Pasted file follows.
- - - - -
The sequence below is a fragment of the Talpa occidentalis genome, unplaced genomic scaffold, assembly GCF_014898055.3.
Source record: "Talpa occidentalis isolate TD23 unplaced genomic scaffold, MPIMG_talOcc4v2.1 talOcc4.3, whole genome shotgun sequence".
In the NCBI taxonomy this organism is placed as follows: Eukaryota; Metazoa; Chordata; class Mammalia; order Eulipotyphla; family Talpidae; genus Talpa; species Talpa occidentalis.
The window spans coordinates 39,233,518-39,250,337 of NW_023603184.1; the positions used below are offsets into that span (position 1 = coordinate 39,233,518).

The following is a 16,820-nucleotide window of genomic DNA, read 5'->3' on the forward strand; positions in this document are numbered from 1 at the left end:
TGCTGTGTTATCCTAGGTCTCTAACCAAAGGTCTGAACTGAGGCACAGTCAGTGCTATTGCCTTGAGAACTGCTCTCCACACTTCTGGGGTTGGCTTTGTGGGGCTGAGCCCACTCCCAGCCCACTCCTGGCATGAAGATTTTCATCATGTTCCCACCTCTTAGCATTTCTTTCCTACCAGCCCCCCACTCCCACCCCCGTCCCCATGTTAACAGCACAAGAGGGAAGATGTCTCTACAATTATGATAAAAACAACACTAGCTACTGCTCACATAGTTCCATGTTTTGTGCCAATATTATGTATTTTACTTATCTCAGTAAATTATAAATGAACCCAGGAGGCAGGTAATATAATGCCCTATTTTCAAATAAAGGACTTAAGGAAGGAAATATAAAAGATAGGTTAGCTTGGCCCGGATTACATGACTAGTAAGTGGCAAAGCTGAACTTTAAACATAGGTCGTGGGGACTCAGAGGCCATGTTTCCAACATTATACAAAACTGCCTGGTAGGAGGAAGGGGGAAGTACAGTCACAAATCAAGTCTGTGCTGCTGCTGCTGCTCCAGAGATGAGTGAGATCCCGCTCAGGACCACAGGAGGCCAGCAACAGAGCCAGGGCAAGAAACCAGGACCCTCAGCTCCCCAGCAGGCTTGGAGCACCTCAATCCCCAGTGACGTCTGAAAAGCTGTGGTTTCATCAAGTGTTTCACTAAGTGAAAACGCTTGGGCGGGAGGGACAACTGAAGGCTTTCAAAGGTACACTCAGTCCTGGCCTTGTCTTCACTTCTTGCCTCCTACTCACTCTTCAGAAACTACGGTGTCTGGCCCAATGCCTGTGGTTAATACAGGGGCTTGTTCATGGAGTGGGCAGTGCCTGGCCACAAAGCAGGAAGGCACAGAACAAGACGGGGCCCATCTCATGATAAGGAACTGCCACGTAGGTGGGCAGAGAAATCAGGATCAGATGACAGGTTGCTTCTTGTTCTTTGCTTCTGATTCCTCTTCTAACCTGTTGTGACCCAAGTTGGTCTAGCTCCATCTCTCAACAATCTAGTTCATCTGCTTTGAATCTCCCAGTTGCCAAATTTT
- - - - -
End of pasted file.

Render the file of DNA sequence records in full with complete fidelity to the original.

The sequence below is a fragment of the Talpa occidentalis genome, unplaced genomic scaffold, assembly GCF_014898055.3.
Source record: "Talpa occidentalis isolate TD23 unplaced genomic scaffold, MPIMG_talOcc4v2.1 talOcc4.3, whole genome shotgun sequence".
In the NCBI taxonomy this organism is placed as follows: Eukaryota; Metazoa; Chordata; class Mammalia; order Eulipotyphla; family Talpidae; genus Talpa; species Talpa occidentalis.
The window spans coordinates 39,233,518-39,250,337 of NW_023603184.1; the positions used below are offsets into that span (position 1 = coordinate 39,233,518).

The following is a 16,820-nucleotide window of genomic DNA, read 5'->3' on the forward strand; positions in this document are numbered from 1 at the left end:
TGCTGTGTTATCCTAGGTCTCTAACCAAAGGTCTGAACTGAGGCACAGTCAGTGCTATTGCCTTGAGAACTGCTCTCCACACTTCTGGGGTTGGCTTTGTGGGGCTGAGCCCACTCCCAGCCCACTCCTGGCATGAAGATTTTCATCATGTTCCCACCTCTTAGCATTTCTTTCCTACCAGCCCCCCACTCCCACCCCCGTCCCCATGTTAACAGCACAAGAGGGAAGATGTCTCTACAATTATGATAAAAACAACACTAGCTACTGCTCACATAGTTCCATGTTTTGTGCCAATATTATGTATTTTACTTATCTCAGTAAATTATAAATGAACCCAGGAGGCAGGTAATATAATGCCCTATTTTCAAATAAAGGACTTAAGGAAGGAAATATAAAAGATAGGTTAGCTTGGCCCGGATTACATGACTAGTAAGTGGCAAAGCTGAACTTTAAACATAGGTCGTGGGGACTCAGAGGCCATGTTTCCAACATTATACAAAACTGCCTGGTAGGAGGAAGGGGGAAGTACAGTCACAAATCAAGTCTGTGCTGCTGCTGCTGCTCCAGAGATGAGTGAGATCCCGCTCAGGACCACAGGAGGCCAGCAACAGAGCCAGGGCAAGAAACCAGGACCCTCAGCTCCCCAGCAGGCTTGGAGCACCTCAATCCCCAGTGACGTCTGAAAAGCTGTGGTTTCATCAAGTGTTTCACTAAGTGAAAACGCTTGGGCGGGAGGGACAACTGAAGGCTTTCAAAGGTACACTCAGTCCTGGCCTTGTCTTCACTTCTTGCCTCCTACTCACTCTTCAGAAACTACGGTGTCTGGCCCAATGCCTGTGGTTAATACAGGGGCTTGTTCATGGAGTGGGCAGTGCCTGGCCACAAAGCAGGAAGGCACAGAACAAGACGGGGCCCATCTCATGATAAGGAACTGCCACGTAGGTGGGCAGAGAAATCAGGATCAGATGACAGGTTGCTTCTTGTTCTTTGCTTCTGATTCCTCTTCTAACCTGTTGTGACCCAAGTTGGTCTAGCTCCATCTCTCAACAATCTAGTTCATCTGCTTTGAATCTCCCAGTTGCCAAATTTT